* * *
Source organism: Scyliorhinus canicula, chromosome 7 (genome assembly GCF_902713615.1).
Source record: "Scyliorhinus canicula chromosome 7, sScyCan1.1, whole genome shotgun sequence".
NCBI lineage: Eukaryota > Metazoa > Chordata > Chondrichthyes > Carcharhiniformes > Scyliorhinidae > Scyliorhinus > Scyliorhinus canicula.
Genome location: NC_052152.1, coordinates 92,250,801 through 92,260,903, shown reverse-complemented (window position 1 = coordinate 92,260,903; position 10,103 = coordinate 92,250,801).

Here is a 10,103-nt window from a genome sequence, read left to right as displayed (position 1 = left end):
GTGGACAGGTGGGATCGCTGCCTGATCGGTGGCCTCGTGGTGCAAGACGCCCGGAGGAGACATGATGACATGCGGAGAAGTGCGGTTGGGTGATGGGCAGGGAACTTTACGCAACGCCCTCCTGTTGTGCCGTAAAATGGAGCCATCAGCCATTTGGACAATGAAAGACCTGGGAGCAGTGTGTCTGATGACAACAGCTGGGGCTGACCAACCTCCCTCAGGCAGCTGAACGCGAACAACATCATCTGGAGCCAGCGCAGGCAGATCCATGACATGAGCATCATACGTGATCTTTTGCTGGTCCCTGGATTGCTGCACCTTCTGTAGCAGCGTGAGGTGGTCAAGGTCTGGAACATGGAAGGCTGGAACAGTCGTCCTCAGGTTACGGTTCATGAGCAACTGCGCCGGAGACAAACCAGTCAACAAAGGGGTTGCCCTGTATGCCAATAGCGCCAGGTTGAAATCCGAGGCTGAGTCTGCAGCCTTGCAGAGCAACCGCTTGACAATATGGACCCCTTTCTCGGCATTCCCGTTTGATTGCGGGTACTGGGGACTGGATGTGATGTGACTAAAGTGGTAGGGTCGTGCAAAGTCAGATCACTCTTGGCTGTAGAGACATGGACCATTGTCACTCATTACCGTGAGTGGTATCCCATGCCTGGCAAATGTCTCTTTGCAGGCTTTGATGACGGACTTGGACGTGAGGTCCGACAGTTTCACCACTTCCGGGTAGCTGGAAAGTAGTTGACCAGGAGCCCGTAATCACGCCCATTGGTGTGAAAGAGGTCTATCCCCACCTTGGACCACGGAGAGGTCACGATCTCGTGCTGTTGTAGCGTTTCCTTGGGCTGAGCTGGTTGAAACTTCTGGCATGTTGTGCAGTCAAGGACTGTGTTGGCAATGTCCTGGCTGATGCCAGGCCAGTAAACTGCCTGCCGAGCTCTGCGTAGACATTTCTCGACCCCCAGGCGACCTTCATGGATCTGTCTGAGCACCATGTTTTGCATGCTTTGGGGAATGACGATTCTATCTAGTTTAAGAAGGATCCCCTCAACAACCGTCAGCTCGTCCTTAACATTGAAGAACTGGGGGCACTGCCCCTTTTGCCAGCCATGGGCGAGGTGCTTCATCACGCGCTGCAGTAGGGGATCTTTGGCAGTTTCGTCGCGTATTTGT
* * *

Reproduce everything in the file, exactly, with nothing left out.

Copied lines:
Source organism: Scyliorhinus canicula, chromosome 7 (genome assembly GCF_902713615.1).
Source record: "Scyliorhinus canicula chromosome 7, sScyCan1.1, whole genome shotgun sequence".
NCBI lineage: Eukaryota > Metazoa > Chordata > Chondrichthyes > Carcharhiniformes > Scyliorhinidae > Scyliorhinus > Scyliorhinus canicula.
Genome location: NC_052152.1, coordinates 92,250,801 through 92,260,903, shown reverse-complemented (window position 1 = coordinate 92,260,903; position 10,103 = coordinate 92,250,801).

Here is a 10,103-nt window from a genome sequence, read left to right as displayed (position 1 = left end):
GTGGACAGGTGGGATCGCTGCCTGATCGGTGGCCTCGTGGTGCAAGACGCCCGGAGGAGACATGATGACATGCGGAGAAGTGCGGTTGGGTGATGGGCAGGGAACTTTACGCAACGCCCTCCTGTTGTGCCGTAAAATGGAGCCATCAGCCATTTGGACAATGAAAGACCTGGGAGCAGTGTGTCTGATGACAACAGCTGGGGCTGACCAACCTCCCTCAGGCAGCTGAACGCGAACAACATCATCTGGAGCCAGCGCAGGCAGATCCATGACATGAGCATCATACGTGATCTTTTGCTGGTCCCTGGATTGCTGCACCTTCTGTAGCAGCGTGAGGTGGTCAAGGTCTGGAACATGGAAGGCTGGAACAGTCGTCCTCAGGTTACGGTTCATGAGCAACTGCGCCGGAGACAAACCAGTCAACAAAGGGGTTGCCCTGTATGCCAATAGCGCCAGGTTGAAATCCGAGGCTGAGTCTGCAGCCTTGCAGAGCAACCGCTTGACAATATGGACCCCTTTCTCGGCATTCCCGTTTGATTGCGGGTACTGGGGACTGGATGTGATGTGACTAAAGTGGTAGGGTCGTGCAAAGTCAGATCACTCTTGGCTGTAGAGACATGGACCATTGTCACTCATTACCGTGAGTGGTATCCCATGCCTGGCAAATGTCTCTTTGCAGGCTTTGATGACGGACTTGGACGTGAGGTCCGACAGTTTCACCACTTCCGGGTAGCTGGAAAGTAGTTGACCAGGAGCCCGTAATCACGCCCATTGGTGTGAAAGAGGTCTATCCCCACCTTGGACCACGGAGAGGTCACGATCTCGTGCTGTTGTAGCGTTTCCTTGGGCTGAGCTGGTTGAAACTTCTGGCATGTTGTGCAGTCAAGGACTGTGTTGGCAATGTCCTGGCTGATGCCAGGCCAGTAAACTGCCTGCCGAGCTCTGCGTAGACATTTCTCGACCCCCAGGCGACCTTCATGGATCTGTCTGAGCACCATGTTTTGCATGCTTTGGGGAATGACGATTCTATCTAGTTTAAGAAGGATCCCCTCAACAACCGTCAGCTCGTCCTTAACATTGAAGAACTGGGGGCACTGCCCCTTTTGCCAGCCATGGGCGAGGTGCTTCATCACGCGCTGCAGTAGGGGATCTTTGGCAGTTTCGTCGCGTATTTGT